He boarded and panic set in.
We picked him up at Okene, just after the long and bumpy Lokoja road. Some of the passengers hissed others sighed.
The lady in front of me said,
“Driver, make una check im bag oh”
I was somewhat bemused. I have never heard of suicide bomber picking their targets from vehicles stopping to pick stray passengers on the highway to fill the seats for a long-haul trip. But these are strange times.
This man had the signature long neck and shiny curly black hair. And he carried a rumpled looking “baco bag”. I wouldn’t say he was handsome as he had an ugly set of teeth.
There was palpable panic as he approached the bus. As I analysed him with my judgemental eyes, hoping he wouldn’t seat next to me, I instinctively put my handbag on the empty seat by my side to “protect” the space around me.
He haggled with the driver for a short while, and after they agreed on a fare, the driver directed him to seat in front.
Well, I thought that was a good idea. It would be easy to shove him out in case things were about to get ugly. But it may be the driver asked him to seat there because he would get down somewhere in Edo state before our final destination in Delta.
For a short while, the bus was saturated with his strong body scent and the driver cranked up the AC in the hope that it would diminish the strength of the smell.
Not long after we all forgot about the suspicious “northern” passenger in the front seat. Thankfully, the discussion on how wicked “those people are” didn’t come up. That was rare as my fellow travellers had already tore apart the ruling government, discussed the upcoming elections and proffered perfect solutions that will fix the country in just 2hrs.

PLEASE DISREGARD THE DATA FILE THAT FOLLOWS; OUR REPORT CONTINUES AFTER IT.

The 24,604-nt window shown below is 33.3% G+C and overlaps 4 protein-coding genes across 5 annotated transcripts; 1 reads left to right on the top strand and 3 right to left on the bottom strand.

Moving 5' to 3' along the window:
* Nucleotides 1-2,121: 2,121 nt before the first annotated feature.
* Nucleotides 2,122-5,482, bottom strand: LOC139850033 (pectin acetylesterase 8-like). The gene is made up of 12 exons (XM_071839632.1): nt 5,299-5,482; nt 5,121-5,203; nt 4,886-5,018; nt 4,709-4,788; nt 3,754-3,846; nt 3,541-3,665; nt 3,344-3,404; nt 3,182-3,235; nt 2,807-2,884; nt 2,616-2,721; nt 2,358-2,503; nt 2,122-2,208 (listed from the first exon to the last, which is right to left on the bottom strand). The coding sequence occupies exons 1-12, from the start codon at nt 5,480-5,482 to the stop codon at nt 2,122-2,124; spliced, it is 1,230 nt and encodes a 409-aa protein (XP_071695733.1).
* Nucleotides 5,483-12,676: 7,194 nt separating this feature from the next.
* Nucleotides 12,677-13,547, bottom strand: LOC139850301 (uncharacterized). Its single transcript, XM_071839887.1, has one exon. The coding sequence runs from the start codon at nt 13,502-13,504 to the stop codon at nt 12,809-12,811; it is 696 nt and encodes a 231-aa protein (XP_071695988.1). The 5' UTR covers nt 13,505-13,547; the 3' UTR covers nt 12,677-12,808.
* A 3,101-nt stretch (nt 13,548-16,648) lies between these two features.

And all ended well.
When we got to Benin, the driver stopped and the “northern” man got down. He smiled so generously I thought he would rip apart his narrow face. He waved and thanked everyone, or at least, I thought he did. My ears were filled with the sound of music from my earphones that I couldn’t make out clearly what he actually said.
Hysteria or simple caution?
I wondered why he thanked everyone. Maybe he was thanking the driver for a smooth ride. Or he was just happy to get off a very unreceptive and politically tensed bus.
No one bothered to return his smile or goodbye wave. The passenger by the door almost closed the door on his hand in a hurry to get him out of the way.
A thought to chew.
The poor chap may just be as much of a victim of the current reality of the land as all of us in that bus. Could it be that we have all lost all sense of humanity and are only floating shadows pretending to be humans with heartbeats?
A travelogue By Tobare Adjekuko.